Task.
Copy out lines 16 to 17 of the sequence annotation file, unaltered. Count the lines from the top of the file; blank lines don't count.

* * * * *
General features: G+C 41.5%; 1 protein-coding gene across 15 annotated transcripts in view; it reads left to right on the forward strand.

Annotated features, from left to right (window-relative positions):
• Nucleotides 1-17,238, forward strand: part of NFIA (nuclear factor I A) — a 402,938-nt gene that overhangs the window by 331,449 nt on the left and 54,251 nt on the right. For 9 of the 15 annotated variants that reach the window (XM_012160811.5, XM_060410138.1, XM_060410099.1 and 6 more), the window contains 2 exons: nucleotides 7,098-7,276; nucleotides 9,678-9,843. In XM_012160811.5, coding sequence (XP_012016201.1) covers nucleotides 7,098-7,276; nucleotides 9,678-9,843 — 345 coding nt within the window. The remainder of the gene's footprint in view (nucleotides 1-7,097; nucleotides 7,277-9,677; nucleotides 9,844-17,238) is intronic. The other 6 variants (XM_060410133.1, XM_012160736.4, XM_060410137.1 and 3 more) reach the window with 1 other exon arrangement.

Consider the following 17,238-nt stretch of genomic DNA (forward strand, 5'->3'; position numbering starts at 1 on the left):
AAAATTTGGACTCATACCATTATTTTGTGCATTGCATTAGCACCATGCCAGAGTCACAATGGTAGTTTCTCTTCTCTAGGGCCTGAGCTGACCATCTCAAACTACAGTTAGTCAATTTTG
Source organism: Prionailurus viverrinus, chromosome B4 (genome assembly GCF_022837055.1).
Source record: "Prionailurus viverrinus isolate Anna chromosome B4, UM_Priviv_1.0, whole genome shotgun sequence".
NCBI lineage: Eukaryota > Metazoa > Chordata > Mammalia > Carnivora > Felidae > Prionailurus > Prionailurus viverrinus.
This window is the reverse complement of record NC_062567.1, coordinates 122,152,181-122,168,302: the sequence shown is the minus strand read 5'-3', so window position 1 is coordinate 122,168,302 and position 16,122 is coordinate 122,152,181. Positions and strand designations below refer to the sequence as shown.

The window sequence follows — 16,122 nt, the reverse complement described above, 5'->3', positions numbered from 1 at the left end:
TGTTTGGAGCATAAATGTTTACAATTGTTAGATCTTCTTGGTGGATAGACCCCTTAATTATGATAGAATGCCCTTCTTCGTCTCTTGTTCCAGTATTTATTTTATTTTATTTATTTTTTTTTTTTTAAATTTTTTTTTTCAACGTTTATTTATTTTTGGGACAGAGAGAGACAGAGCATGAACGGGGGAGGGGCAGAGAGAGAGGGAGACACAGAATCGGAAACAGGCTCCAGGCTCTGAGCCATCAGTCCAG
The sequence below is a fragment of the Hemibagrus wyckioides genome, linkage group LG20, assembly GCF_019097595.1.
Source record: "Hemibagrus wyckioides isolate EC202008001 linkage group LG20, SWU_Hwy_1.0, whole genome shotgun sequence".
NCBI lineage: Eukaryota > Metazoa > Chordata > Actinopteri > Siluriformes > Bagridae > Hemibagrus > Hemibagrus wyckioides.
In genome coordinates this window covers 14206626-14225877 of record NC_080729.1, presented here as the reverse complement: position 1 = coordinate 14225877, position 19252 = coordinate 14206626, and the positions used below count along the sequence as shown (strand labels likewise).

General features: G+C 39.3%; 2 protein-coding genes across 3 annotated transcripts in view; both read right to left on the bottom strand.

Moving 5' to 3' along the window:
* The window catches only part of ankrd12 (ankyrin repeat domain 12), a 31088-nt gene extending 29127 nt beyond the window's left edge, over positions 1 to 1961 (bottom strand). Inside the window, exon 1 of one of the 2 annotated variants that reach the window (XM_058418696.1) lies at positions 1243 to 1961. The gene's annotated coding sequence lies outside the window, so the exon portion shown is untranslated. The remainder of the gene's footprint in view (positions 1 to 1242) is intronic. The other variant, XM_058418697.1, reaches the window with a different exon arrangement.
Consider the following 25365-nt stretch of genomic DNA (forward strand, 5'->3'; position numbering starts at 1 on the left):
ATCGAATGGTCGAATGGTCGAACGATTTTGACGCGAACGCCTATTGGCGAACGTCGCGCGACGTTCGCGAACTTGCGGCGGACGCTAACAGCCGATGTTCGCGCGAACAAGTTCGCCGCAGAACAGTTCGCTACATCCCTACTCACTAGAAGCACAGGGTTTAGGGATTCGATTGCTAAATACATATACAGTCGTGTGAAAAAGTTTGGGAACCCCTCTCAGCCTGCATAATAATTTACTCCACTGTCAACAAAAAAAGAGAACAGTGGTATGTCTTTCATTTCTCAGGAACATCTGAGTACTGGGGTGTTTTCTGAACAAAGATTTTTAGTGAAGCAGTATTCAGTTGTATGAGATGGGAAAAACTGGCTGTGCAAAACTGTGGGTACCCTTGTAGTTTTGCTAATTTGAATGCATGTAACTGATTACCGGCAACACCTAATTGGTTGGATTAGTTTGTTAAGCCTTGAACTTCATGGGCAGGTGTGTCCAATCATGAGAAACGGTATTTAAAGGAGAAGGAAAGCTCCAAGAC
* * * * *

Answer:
General features: G+C 39.3%; 2 protein-coding genes across 3 annotated transcripts in view; both read right to left on the bottom strand.

Moving 5' to 3' along the window: